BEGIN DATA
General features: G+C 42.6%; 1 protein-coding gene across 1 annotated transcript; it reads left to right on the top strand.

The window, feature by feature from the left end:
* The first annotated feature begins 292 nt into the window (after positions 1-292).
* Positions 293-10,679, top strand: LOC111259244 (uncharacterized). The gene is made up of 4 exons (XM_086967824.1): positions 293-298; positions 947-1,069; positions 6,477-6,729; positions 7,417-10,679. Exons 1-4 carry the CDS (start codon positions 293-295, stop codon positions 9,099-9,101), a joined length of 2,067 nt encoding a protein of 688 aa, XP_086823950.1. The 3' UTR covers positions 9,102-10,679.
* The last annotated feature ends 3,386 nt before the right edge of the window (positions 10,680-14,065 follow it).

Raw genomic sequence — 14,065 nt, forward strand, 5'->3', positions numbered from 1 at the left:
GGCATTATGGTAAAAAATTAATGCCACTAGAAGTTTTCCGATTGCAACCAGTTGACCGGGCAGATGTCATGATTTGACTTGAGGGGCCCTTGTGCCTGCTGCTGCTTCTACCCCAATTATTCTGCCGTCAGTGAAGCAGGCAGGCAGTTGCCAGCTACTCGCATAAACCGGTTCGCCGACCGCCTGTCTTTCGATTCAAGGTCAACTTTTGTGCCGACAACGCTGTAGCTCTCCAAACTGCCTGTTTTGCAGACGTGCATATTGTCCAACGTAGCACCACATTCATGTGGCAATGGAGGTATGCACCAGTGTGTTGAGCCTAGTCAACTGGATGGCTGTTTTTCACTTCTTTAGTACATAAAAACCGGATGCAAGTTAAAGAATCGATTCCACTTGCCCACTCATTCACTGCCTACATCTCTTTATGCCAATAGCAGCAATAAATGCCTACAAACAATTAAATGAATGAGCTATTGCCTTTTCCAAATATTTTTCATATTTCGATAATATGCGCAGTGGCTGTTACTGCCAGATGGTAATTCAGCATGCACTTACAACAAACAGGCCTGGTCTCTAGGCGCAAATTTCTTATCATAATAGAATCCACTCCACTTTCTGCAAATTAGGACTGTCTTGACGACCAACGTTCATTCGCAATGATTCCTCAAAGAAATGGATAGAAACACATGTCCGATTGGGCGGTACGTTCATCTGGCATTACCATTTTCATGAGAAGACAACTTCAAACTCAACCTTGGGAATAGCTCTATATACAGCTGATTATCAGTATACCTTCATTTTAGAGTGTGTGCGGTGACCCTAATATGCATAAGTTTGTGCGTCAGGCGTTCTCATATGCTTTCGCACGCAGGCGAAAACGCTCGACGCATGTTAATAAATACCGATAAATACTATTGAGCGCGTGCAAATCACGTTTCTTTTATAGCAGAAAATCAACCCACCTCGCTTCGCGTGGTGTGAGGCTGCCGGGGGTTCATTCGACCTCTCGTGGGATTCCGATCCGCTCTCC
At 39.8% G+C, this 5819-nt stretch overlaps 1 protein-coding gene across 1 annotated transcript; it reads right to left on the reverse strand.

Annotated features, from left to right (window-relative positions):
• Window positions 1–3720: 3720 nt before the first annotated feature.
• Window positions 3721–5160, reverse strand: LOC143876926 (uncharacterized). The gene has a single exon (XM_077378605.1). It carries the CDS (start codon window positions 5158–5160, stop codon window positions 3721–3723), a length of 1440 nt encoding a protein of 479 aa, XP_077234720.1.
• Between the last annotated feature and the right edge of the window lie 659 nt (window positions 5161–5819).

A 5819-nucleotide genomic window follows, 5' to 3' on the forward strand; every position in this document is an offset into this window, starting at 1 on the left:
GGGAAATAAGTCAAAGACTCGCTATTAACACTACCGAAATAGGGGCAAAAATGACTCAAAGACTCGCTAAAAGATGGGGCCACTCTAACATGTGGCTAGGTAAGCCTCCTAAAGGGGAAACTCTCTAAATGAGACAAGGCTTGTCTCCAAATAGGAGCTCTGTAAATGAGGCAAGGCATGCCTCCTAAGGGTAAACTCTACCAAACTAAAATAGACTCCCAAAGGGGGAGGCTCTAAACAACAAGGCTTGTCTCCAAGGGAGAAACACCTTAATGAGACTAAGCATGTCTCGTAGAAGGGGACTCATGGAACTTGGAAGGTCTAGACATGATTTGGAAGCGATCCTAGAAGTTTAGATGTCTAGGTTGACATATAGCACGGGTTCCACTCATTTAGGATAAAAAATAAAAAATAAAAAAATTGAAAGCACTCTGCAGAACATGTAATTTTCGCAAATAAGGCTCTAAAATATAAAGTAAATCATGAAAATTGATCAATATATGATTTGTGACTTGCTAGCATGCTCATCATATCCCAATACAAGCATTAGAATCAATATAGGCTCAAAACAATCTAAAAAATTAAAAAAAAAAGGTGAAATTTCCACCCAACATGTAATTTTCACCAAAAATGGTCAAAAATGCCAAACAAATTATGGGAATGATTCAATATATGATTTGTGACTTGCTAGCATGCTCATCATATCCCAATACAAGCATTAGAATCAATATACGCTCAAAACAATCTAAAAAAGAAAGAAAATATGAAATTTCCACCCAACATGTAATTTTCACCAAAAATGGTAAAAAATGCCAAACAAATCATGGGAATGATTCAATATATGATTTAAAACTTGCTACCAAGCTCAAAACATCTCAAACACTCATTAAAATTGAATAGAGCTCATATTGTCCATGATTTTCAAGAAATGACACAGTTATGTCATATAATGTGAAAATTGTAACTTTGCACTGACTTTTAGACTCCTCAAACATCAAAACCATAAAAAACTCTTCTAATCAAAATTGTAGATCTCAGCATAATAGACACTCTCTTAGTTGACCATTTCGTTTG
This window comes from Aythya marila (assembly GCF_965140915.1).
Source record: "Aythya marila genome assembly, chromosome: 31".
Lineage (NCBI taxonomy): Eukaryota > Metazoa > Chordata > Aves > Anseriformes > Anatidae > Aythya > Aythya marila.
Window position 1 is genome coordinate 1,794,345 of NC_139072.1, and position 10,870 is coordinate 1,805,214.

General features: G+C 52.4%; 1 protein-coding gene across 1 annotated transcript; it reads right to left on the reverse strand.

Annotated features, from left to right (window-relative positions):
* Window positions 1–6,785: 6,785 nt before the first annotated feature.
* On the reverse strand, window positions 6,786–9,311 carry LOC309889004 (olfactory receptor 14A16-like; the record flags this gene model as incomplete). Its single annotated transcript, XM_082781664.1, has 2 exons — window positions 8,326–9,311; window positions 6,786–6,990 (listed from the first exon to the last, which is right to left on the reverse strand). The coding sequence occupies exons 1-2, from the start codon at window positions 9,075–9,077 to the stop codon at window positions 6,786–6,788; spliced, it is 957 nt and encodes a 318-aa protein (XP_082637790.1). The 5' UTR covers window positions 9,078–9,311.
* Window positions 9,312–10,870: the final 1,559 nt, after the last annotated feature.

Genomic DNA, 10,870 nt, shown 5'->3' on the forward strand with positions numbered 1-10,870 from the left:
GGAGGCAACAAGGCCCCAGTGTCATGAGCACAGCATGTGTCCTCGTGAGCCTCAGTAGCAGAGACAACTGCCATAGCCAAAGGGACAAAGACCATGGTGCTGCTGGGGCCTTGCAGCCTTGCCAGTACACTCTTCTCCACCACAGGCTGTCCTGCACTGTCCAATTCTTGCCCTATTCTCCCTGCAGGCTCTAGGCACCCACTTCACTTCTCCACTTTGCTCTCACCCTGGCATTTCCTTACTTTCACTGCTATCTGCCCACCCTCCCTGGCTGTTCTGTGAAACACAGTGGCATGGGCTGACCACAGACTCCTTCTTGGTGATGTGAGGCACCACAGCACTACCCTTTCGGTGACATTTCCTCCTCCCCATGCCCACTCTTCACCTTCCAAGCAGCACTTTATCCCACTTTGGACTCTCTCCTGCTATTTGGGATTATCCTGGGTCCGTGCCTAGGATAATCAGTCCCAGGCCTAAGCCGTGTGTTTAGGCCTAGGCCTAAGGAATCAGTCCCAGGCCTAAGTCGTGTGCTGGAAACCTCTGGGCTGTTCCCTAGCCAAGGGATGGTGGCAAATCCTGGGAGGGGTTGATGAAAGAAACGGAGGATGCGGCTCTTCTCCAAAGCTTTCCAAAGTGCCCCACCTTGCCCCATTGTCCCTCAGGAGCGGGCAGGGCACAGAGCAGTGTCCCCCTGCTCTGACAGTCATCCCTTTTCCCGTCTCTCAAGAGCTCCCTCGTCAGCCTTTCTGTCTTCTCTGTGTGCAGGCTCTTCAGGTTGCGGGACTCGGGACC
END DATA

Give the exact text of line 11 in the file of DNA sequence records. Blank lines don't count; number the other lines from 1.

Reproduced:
• Window positions 3721–5160, reverse strand: LOC143876926 (uncharacterized). The gene has a single exon (XM_077378605.1). It carries the CDS (start codon window positions 5158–5160, stop codon window positions 3721–3723), a length of 1440 nt encoding a protein of 479 aa, XP_077234720.1.